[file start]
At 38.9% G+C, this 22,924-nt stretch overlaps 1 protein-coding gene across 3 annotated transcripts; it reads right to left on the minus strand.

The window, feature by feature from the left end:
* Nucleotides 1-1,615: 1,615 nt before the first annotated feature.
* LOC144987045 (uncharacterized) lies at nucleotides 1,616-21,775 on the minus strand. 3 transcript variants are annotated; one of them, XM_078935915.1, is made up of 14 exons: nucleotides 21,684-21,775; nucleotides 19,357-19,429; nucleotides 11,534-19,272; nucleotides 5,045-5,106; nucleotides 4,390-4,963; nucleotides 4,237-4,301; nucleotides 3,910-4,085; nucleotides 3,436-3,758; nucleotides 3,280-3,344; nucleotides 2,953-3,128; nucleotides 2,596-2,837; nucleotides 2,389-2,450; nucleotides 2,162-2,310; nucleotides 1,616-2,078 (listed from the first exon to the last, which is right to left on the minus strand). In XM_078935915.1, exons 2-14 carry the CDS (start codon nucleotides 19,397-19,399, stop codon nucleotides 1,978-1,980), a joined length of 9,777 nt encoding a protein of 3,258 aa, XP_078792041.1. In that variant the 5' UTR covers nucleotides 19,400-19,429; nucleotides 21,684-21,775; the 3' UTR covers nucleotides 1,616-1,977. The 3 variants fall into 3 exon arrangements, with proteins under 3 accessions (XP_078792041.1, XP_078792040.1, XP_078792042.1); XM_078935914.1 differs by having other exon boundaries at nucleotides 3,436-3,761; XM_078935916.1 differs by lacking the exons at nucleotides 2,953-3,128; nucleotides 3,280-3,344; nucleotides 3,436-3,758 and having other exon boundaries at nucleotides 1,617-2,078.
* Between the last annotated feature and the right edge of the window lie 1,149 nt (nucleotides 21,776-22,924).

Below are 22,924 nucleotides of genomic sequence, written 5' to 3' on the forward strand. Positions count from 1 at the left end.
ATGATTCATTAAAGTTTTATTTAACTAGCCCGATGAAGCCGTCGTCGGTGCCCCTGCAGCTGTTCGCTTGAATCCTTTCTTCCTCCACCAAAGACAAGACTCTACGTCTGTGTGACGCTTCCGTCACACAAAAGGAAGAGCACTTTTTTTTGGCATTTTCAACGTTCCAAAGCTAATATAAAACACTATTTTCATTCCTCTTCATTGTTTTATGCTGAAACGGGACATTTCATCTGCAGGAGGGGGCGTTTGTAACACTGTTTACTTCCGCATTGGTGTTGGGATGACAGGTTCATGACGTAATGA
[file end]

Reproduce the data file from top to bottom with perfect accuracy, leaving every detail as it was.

At 38.9% G+C, this 22,924-nt stretch overlaps 1 protein-coding gene across 3 annotated transcripts; it reads right to left on the minus strand.

The window, feature by feature from the left end:
* Nucleotides 1-1,615: 1,615 nt before the first annotated feature.
* LOC144987045 (uncharacterized) lies at nucleotides 1,616-21,775 on the minus strand. 3 transcript variants are annotated; one of them, XM_078935915.1, is made up of 14 exons: nucleotides 21,684-21,775; nucleotides 19,357-19,429; nucleotides 11,534-19,272; nucleotides 5,045-5,106; nucleotides 4,390-4,963; nucleotides 4,237-4,301; nucleotides 3,910-4,085; nucleotides 3,436-3,758; nucleotides 3,280-3,344; nucleotides 2,953-3,128; nucleotides 2,596-2,837; nucleotides 2,389-2,450; nucleotides 2,162-2,310; nucleotides 1,616-2,078 (listed from the first exon to the last, which is right to left on the minus strand). In XM_078935915.1, exons 2-14 carry the CDS (start codon nucleotides 19,397-19,399, stop codon nucleotides 1,978-1,980), a joined length of 9,777 nt encoding a protein of 3,258 aa, XP_078792041.1. In that variant the 5' UTR covers nucleotides 19,400-19,429; nucleotides 21,684-21,775; the 3' UTR covers nucleotides 1,616-1,977. The 3 variants fall into 3 exon arrangements, with proteins under 3 accessions (XP_078792041.1, XP_078792040.1, XP_078792042.1); XM_078935914.1 differs by having other exon boundaries at nucleotides 3,436-3,761; XM_078935916.1 differs by lacking the exons at nucleotides 2,953-3,128; nucleotides 3,280-3,344; nucleotides 3,436-3,758 and having other exon boundaries at nucleotides 1,617-2,078.
* Between the last annotated feature and the right edge of the window lie 1,149 nt (nucleotides 21,776-22,924).

Below are 22,924 nucleotides of genomic sequence, written 5' to 3' on the forward strand. Positions count from 1 at the left end.
ATGATTCATTAAAGTTTTATTTAACTAGCCCGATGAAGCCGTCGTCGGTGCCCCTGCAGCTGTTCGCTTGAATCCTTTCTTCCTCCACCAAAGACAAGACTCTACGTCTGTGTGACGCTTCCGTCACACAAAAGGAAGAGCACTTTTTTTTGGCATTTTCAACGTTCCAAAGCTAATATAAAACACTATTTTCATTCCTCTTCATTGTTTTATGCTGAAACGGGACATTTCATCTGCAGGAGGGGGCGTTTGTAACACTGTTTACTTCCGCATTGGTGTTGGGATGACAGGTTCATGACGTAATGA